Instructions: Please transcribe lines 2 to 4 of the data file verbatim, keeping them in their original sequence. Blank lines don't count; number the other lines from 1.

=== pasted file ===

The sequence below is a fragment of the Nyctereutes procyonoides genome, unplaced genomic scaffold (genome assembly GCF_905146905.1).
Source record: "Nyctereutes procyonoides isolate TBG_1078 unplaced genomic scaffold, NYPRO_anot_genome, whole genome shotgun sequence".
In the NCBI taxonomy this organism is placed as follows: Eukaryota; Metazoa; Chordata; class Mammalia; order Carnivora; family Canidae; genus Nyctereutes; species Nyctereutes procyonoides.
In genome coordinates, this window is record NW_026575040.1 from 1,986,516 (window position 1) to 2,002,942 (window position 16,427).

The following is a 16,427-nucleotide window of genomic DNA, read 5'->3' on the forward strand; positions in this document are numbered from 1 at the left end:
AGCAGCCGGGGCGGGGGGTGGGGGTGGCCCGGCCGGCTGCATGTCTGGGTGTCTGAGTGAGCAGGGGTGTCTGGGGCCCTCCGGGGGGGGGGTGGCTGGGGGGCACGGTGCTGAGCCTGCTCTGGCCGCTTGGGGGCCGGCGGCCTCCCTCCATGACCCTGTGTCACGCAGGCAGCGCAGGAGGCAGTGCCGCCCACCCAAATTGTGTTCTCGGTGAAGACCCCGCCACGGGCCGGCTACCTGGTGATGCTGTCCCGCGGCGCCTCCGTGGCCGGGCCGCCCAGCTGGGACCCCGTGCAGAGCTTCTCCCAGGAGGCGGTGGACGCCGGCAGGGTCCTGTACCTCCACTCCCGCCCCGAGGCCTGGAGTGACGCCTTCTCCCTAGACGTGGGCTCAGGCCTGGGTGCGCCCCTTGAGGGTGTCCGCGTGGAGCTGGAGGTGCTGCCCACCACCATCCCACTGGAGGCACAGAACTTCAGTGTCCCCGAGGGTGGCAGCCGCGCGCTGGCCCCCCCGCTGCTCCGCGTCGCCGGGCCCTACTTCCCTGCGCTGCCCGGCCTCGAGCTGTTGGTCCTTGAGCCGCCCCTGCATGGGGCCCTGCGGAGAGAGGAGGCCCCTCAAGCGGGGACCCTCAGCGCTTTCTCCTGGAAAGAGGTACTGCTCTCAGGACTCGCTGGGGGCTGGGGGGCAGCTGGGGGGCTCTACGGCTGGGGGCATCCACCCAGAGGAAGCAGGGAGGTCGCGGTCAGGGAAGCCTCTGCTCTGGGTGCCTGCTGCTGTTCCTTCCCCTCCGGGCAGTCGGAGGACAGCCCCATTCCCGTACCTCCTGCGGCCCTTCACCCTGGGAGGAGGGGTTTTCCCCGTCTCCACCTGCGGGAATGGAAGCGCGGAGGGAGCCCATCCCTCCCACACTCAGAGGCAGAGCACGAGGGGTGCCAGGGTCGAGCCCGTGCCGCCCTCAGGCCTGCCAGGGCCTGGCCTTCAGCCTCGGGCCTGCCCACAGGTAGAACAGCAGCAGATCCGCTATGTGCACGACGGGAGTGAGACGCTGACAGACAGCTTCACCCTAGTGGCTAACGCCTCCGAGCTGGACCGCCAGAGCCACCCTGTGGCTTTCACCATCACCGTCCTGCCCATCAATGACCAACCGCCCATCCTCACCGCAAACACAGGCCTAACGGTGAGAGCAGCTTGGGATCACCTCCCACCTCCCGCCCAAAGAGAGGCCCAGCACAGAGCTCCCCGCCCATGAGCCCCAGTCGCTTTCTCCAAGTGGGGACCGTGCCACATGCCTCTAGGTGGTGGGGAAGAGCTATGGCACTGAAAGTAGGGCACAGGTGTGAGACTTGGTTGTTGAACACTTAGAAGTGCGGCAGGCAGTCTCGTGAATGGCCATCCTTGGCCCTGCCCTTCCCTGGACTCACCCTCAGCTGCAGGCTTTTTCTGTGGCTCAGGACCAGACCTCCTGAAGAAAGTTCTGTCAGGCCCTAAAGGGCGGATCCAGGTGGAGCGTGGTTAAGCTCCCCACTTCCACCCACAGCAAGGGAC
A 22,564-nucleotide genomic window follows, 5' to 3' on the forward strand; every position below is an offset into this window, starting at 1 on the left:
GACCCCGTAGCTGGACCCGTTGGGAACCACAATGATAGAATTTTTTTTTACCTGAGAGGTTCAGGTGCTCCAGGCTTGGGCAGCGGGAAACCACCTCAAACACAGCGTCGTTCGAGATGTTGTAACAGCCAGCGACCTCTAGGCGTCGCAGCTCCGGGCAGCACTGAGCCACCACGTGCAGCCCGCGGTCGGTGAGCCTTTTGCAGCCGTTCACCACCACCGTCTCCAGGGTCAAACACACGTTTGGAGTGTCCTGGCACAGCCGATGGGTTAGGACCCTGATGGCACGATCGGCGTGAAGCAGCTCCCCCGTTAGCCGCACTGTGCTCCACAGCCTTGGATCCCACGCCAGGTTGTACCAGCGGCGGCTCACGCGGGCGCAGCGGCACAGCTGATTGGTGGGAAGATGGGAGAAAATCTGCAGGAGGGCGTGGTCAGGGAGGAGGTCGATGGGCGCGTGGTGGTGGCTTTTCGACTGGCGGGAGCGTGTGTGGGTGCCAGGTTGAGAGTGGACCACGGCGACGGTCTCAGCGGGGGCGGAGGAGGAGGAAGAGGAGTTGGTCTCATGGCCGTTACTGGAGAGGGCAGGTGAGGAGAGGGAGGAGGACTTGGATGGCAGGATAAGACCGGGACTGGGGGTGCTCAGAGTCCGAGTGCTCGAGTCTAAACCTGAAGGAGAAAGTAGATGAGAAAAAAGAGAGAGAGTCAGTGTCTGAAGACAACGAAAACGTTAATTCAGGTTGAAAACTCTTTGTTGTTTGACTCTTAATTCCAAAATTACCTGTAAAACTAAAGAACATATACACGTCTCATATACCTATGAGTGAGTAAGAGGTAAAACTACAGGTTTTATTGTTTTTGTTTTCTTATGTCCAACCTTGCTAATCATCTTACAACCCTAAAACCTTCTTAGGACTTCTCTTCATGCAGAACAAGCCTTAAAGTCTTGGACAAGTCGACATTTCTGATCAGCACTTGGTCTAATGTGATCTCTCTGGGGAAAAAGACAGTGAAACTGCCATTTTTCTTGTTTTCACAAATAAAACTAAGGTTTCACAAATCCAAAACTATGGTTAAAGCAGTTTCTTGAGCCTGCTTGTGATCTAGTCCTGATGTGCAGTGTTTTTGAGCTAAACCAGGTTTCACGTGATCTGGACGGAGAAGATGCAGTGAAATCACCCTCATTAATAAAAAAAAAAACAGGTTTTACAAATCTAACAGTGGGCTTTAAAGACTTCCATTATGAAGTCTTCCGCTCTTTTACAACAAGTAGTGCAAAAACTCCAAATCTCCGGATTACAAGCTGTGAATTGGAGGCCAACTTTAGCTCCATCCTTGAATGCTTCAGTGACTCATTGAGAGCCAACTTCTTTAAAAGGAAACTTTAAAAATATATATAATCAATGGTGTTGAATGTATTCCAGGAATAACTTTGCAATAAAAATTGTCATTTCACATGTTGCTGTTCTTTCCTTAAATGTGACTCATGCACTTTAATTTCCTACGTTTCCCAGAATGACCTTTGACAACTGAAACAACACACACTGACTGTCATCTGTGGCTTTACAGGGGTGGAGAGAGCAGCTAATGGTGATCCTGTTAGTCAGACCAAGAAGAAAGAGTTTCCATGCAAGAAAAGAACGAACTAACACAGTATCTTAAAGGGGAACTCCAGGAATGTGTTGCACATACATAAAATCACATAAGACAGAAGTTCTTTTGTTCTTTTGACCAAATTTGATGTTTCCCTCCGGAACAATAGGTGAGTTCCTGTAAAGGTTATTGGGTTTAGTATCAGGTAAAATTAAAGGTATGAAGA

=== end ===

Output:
Source record: "Nyctereutes procyonoides isolate TBG_1078 unplaced genomic scaffold, NYPRO_anot_genome, whole genome shotgun sequence".
In the NCBI taxonomy this organism is placed as follows: Eukaryota; Metazoa; Chordata; class Mammalia; order Carnivora; family Canidae; genus Nyctereutes; species Nyctereutes procyonoides.
In genome coordinates, this window is record NW_026575040.1 from 1,986,516 (window position 1) to 2,002,942 (window position 16,427).